Seven Rules for Beginning Programmers

Paul Vick posted these Seven Rules for Beginning Programmers earlier this week and I have been thinking about them a lot. They make sense to me. As a professional developer you have to understand that these are the rules for beginners. The last item concludes with “You may go beyond these rules after you have thoroughly understood and mastered them.” It is important to remember that there are few absolutes but at the same time beginners need to exercise some caution while they are mastering the basics. Though honestly, even professionals should “Never use language features whose meaning [they] are not sure of.” Of course there should be fewer of those for experienced professionals than for beginners. Smile Here is Paul’s list.

  1. Do not write long procedures. A procedure should not have more than ten or twelve lines.
  2. Each procedure should have a clear purpose. It should not overlap in purpose with the procedures that went before or come after. A good program is a series of clear, non-overlapping procedures.
  3. Do not use fancy language features. If you’re using something more than variable declarations, procedure calls, control flow statements and arithmetic operators, there is something wrong. The use of simple language features compels you to think about what you are writing. Even difficult algorithms can be broken down into simple language features.
  4. Never use language features whose meaning you are not sure of. If you break this rule you should look for other work.
  5. The beginner should avoid using copy and paste, except when copying code from one program they have written to a new one they are writing. Use as few files as possible.
  6. Avoid the abstract. Always go for the concrete. [Ed. note: This one applies unchanged.]
  7. Every day, for six months at least, practice programming in this way. Short statements; short, clear, concrete procedures. It may be awkward, but it’s training you in the use of a programming language. It may even be getting rid of the bad programming language habits you picked up at the university. You may go beyond these rules after you have thoroughly understood and mastered them.

I expect some to take exception with something in rule 7 -  “getting rid of the bad programming language habits you picked up at the university” After all isn’t the purpose of a university education to learn “the right way” to do things? Sort of. But the truth is that the types of projects that most complete as part of their education don’t always lead to best practices. The problem is size of the projects and also, in many cases, the artificiality of the projects. They have to be both small and somewhat artificial to fit in the concepts that are being taught. And in some schools software engineering is a dirty word (term) in computer science programs.  That’s not all bad as long as people who become software developers understand that they have things to learn about design and about creating large scale projects.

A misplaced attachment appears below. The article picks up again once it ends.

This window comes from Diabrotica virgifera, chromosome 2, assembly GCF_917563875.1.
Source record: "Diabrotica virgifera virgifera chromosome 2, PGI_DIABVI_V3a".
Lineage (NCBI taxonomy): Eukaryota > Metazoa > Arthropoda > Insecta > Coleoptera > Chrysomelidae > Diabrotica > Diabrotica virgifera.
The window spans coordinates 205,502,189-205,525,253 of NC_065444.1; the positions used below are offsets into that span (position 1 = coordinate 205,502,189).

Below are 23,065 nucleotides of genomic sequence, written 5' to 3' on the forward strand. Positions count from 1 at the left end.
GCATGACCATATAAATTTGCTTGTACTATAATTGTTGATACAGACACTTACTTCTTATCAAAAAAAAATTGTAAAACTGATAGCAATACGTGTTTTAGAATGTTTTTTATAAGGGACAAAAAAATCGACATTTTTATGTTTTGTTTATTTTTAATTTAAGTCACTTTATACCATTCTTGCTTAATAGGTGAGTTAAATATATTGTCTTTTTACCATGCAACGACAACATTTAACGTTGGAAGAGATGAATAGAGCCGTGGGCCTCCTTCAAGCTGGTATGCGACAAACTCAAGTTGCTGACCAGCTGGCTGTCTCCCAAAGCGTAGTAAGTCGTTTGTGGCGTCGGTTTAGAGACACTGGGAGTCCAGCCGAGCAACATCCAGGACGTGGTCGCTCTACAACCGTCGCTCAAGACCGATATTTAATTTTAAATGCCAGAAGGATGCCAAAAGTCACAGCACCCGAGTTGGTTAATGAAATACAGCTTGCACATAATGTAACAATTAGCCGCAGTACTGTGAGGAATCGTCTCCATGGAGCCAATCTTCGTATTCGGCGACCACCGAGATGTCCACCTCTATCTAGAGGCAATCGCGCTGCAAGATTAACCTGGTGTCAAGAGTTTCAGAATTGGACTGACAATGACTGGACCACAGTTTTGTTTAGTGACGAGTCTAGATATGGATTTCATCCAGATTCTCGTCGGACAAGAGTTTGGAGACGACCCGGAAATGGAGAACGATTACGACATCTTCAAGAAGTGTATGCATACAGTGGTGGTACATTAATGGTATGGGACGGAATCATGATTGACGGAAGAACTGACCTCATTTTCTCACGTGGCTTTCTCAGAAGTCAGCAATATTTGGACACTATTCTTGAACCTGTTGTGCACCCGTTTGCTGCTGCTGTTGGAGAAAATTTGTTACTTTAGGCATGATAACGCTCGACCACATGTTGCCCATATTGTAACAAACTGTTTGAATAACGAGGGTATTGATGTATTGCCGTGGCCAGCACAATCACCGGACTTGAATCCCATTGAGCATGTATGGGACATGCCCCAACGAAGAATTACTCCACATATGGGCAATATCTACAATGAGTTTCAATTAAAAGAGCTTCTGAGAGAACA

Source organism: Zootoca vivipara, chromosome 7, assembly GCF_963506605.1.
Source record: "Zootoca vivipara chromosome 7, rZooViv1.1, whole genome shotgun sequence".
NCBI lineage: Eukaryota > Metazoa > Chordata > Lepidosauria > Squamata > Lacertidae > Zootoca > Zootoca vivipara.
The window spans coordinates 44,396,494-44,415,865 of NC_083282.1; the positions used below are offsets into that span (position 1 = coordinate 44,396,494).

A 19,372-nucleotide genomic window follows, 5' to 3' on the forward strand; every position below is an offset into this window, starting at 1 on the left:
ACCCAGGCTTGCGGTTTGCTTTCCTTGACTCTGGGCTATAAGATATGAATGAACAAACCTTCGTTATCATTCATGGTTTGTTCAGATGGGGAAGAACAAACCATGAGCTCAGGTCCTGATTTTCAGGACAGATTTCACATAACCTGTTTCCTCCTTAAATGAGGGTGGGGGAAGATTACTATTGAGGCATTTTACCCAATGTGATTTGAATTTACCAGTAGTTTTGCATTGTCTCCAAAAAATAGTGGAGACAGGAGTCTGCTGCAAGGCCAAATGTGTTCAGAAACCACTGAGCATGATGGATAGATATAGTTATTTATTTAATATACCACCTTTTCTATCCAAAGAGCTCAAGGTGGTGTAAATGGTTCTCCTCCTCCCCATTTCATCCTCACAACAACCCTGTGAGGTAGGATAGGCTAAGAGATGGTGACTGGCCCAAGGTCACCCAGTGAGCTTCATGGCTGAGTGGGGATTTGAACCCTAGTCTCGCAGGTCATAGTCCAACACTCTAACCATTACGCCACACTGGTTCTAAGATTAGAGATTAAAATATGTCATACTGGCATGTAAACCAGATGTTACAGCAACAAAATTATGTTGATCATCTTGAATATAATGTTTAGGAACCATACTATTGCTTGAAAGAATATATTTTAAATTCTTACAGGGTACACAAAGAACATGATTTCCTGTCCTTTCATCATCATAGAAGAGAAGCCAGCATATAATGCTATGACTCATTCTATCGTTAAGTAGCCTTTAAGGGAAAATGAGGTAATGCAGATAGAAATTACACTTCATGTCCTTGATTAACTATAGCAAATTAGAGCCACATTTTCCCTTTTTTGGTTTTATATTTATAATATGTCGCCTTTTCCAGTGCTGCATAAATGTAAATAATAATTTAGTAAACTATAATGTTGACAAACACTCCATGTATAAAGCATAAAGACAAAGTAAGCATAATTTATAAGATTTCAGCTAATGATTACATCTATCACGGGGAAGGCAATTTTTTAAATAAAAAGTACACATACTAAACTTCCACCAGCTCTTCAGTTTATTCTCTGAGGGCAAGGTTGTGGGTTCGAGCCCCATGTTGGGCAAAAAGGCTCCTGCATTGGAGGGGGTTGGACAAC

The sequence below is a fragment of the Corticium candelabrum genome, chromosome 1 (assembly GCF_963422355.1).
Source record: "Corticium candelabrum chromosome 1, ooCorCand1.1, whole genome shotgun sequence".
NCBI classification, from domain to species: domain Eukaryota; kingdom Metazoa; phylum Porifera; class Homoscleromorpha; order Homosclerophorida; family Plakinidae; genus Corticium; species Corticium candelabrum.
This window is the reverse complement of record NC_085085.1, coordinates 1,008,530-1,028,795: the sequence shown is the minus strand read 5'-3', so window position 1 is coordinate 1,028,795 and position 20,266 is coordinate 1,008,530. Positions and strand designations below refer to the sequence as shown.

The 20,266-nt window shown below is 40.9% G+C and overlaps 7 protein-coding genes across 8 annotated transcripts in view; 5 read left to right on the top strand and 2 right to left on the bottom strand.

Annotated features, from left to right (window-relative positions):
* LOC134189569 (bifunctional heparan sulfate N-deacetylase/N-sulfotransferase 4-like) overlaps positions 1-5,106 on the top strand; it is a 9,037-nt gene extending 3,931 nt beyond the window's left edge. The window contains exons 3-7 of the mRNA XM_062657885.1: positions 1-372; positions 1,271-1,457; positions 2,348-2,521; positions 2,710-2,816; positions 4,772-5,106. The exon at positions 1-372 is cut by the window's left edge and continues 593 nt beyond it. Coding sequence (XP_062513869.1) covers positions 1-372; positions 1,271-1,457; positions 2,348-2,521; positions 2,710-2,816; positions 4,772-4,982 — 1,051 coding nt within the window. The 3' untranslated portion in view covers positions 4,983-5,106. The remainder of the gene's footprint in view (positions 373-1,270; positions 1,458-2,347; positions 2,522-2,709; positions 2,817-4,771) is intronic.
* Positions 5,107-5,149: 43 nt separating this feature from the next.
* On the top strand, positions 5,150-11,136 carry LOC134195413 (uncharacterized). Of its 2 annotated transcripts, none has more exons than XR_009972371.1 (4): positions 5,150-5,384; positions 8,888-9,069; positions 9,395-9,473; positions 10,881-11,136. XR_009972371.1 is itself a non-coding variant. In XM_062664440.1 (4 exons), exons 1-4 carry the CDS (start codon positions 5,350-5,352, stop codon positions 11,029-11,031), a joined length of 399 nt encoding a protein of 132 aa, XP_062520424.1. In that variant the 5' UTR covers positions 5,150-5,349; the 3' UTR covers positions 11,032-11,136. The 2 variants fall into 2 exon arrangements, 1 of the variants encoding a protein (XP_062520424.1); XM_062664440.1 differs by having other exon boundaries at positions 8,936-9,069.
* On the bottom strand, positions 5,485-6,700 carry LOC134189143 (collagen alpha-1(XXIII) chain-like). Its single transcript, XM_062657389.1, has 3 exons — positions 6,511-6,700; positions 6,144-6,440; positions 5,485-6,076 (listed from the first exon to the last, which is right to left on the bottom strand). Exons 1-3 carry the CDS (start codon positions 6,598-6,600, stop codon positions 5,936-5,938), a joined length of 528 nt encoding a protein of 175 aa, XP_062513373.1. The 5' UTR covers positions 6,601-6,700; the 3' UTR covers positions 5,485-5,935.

Copy and paste is another interesting case and I am glad to see it on the list. There a huge temptation to copy and paste. Sometimes the idea is to use the new code as is in which case one should really think about encapsulating the code in a method, function or subroutine. Or the idea is to copy/paste and then make a little modification. The problem with that is that one invariably misses something in the process. And of course you also have the possibility of copying something that is wrong, buggy or just plain not as close a fit as you thought. Copy/paste means trouble later if far too many cases for beginners to use it as often as they seem to like to do.

So what do you think of these rules? I see that Garth is planning on posting them in his lab. Would you consider doing the same thing?

Comments (3)

  1. Garth says:

    4 and 5 are the two that the kids love to abuse.  They find a chunk of code that does what they want and then copy it into their program willy-nilly.  I tell the kids to not reinvent the wheel, to use code snippets they find on the internet but have a good understanding of what they found before they use it.  The kids learn a lot when they have to tear apart someone else’s code.

  2. Rob Miles says:

    Hmmm. I'm not convinced that mapping good advice from one field to another is always a win. Some aspects of programming are a bit like writing, but by no means all. I can why short methods might be a good idea, but not to the point that programs are broken into chunks just to obey this rule. And rule 6 is disasterous, very few beginning programmers would understand it at all. And by the time they did understand it, it would not be required.

    Writing a list of rules like this might make people worried about more than they should. In my experience people learning to program often fret about whether they are doing the right thing or not. Adding more rules (and then saying that they can forget some of them when they become "proper" programmers) is not really doing them a favour.

    My preference when teaching is to get them to write something that mostly works and then go through it with them making all the salient points above in a context that they understand.  The other thing to remember is the sad fact that the customer won't care a hoot whether or not these rules are broken in the solution as supplied. If it works and does what he/she wants then that's a win.

  3. Mickey says:

    @Rob Miles – Your last two lines say it all.  Code should be clean and supportable by others, but in the end you must satisfy the customer with working software.

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